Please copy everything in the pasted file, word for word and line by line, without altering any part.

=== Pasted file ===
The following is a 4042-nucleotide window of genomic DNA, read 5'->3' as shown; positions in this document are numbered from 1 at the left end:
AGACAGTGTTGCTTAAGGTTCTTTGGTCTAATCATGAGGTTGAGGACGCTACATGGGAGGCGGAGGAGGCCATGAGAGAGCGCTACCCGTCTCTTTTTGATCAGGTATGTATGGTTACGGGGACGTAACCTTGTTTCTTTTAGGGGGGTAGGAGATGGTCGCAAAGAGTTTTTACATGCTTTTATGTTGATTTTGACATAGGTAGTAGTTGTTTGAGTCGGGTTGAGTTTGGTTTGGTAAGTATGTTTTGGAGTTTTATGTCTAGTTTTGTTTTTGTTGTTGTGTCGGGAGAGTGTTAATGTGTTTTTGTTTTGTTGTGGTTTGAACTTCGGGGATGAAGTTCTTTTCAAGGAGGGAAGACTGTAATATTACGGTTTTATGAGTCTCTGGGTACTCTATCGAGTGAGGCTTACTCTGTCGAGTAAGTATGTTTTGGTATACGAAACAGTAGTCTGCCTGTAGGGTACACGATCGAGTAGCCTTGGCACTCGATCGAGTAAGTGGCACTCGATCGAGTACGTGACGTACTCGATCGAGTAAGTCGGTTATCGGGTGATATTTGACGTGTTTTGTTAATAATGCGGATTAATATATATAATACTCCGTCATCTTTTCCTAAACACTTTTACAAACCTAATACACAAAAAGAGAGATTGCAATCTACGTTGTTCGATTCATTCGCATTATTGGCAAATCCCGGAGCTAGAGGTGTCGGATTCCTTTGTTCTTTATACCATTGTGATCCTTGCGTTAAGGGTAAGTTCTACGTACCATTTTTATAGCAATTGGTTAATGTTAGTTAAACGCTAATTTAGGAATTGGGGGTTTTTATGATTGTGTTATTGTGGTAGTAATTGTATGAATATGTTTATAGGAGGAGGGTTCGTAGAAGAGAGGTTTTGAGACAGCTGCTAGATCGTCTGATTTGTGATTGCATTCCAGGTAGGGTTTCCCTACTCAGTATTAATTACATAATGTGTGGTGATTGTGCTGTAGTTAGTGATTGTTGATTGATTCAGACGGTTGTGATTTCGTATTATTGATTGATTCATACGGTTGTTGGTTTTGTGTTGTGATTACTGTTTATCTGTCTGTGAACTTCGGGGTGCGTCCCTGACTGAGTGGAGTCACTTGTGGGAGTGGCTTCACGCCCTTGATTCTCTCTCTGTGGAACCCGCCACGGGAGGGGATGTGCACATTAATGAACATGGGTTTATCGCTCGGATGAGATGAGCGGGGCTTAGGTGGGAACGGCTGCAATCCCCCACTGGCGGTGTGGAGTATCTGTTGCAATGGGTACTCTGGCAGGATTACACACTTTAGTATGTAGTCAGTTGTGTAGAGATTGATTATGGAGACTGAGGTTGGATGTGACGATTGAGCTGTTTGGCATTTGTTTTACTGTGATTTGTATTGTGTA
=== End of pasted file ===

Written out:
The following is a 4042-nucleotide window of genomic DNA, read 5'->3' as shown; positions in this document are numbered from 1 at the left end:
AGACAGTGTTGCTTAAGGTTCTTTGGTCTAATCATGAGGTTGAGGACGCTACATGGGAGGCGGAGGAGGCCATGAGAGAGCGCTACCCGTCTCTTTTTGATCAGGTATGTATGGTTACGGGGACGTAACCTTGTTTCTTTTAGGGGGGTAGGAGATGGTCGCAAAGAGTTTTTACATGCTTTTATGTTGATTTTGACATAGGTAGTAGTTGTTTGAGTCGGGTTGAGTTTGGTTTGGTAAGTATGTTTTGGAGTTTTATGTCTAGTTTTGTTTTTGTTGTTGTGTCGGGAGAGTGTTAATGTGTTTTTGTTTTGTTGTGGTTTGAACTTCGGGGATGAAGTTCTTTTCAAGGAGGGAAGACTGTAATATTACGGTTTTATGAGTCTCTGGGTACTCTATCGAGTGAGGCTTACTCTGTCGAGTAAGTATGTTTTGGTATACGAAACAGTAGTCTGCCTGTAGGGTACACGATCGAGTAGCCTTGGCACTCGATCGAGTAAGTGGCACTCGATCGAGTACGTGACGTACTCGATCGAGTAAGTCGGTTATCGGGTGATATTTGACGTGTTTTGTTAATAATGCGGATTAATATATATAATACTCCGTCATCTTTTCCTAAACACTTTTACAAACCTAATACACAAAAAGAGAGATTGCAATCTACGTTGTTCGATTCATTCGCATTATTGGCAAATCCCGGAGCTAGAGGTGTCGGATTCCTTTGTTCTTTATACCATTGTGATCCTTGCGTTAAGGGTAAGTTCTACGTACCATTTTTATAGCAATTGGTTAATGTTAGTTAAACGCTAATTTAGGAATTGGGGGTTTTTATGATTGTGTTATTGTGGTAGTAATTGTATGAATATGTTTATAGGAGGAGGGTTCGTAGAAGAGAGGTTTTGAGACAGCTGCTAGATCGTCTGATTTGTGATTGCATTCCAGGTAGGGTTTCCCTACTCAGTATTAATTACATAATGTGTGGTGATTGTGCTGTAGTTAGTGATTGTTGATTGATTCAGACGGTTGTGATTTCGTATTATTGATTGATTCATACGGTTGTTGGTTTTGTGTTGTGATTACTGTTTATCTGTCTGTGAACTTCGGGGTGCGTCCCTGACTGAGTGGAGTCACTTGTGGGAGTGGCTTCACGCCCTTGATTCTCTCTCTGTGGAACCCGCCACGGGAGGGGATGTGCACATTAATGAACATGGGTTTATCGCTCGGATGAGATGAGCGGGGCTTAGGTGGGAACGGCTGCAATCCCCCACTGGCGGTGTGGAGTATCTGTTGCAATGGGTACTCTGGCAGGATTACACACTTTAGTATGTAGTCAGTTGTGTAGAGATTGATTATGGAGACTGAGGTTGGATGTGACGATTGAGCTGTTTGGCATTTGTTTTACTGTGATTTGTATTGTGTA